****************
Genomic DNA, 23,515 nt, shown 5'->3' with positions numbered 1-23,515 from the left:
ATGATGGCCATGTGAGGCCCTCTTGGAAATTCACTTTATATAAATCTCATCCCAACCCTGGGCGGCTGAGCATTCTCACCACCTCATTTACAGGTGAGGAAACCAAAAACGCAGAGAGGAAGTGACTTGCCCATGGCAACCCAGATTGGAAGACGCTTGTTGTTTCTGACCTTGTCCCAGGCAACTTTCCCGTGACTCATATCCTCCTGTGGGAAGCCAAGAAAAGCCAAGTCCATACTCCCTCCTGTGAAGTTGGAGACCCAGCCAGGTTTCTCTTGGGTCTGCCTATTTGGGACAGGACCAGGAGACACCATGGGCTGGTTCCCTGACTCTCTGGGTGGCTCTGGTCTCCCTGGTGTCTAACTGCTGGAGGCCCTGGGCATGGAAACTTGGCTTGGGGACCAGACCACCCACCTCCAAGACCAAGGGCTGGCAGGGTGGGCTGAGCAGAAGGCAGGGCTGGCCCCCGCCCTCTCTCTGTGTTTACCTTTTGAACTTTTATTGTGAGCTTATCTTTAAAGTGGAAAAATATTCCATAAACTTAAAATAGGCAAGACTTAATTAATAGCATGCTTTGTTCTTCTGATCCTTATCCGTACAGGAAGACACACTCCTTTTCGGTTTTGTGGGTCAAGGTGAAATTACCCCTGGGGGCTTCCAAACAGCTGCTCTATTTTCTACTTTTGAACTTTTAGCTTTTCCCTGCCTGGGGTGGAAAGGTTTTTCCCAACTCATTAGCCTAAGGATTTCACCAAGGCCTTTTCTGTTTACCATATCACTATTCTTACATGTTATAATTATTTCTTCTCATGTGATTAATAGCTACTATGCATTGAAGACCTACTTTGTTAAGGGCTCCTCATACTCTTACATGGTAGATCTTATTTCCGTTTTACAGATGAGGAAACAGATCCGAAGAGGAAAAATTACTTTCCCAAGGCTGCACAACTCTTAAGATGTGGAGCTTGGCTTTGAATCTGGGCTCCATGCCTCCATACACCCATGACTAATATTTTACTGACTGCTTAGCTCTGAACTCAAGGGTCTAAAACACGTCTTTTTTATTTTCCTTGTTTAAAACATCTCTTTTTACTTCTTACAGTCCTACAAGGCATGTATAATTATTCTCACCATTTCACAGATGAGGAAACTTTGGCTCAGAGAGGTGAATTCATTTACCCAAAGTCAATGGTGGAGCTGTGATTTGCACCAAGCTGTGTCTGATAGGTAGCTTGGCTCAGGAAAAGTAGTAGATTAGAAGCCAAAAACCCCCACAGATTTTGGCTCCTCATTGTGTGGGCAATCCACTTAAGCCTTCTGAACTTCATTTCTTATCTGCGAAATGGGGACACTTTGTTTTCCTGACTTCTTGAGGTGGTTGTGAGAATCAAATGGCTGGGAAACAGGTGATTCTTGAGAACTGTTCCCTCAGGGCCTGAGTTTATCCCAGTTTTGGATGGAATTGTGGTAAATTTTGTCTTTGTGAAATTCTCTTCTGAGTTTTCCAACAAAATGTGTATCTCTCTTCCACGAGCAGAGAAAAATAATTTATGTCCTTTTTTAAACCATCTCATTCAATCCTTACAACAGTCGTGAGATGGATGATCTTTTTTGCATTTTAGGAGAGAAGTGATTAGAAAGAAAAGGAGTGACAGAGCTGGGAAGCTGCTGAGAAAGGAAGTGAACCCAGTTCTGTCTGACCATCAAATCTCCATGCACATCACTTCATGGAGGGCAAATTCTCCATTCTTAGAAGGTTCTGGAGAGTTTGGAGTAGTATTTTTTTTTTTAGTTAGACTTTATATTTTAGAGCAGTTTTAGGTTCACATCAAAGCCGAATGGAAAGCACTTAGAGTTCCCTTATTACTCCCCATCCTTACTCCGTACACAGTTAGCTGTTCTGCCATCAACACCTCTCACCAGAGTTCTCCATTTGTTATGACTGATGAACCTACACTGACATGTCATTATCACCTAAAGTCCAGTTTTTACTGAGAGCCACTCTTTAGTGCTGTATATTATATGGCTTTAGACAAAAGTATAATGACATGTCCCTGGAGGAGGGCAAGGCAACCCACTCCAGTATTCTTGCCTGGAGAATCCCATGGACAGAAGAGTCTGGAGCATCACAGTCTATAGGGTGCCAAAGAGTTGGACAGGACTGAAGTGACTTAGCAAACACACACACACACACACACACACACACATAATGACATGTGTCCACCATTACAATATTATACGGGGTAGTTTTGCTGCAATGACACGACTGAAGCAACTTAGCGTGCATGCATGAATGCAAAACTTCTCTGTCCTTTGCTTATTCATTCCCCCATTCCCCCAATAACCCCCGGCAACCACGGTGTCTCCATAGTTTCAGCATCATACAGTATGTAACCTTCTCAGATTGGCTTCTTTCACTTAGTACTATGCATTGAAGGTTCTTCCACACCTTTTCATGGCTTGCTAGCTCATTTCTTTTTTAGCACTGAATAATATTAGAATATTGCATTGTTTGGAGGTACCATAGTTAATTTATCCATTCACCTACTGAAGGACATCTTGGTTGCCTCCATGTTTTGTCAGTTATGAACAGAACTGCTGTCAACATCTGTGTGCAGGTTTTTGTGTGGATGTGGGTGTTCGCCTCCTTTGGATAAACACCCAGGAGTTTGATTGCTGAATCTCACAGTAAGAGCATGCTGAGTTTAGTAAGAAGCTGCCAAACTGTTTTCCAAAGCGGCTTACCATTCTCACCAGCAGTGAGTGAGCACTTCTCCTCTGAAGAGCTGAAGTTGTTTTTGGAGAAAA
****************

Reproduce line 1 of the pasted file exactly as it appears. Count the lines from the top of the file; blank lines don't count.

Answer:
Genomic DNA, 23,515 nt, shown 5'->3' with positions numbered 1-23,515 from the left: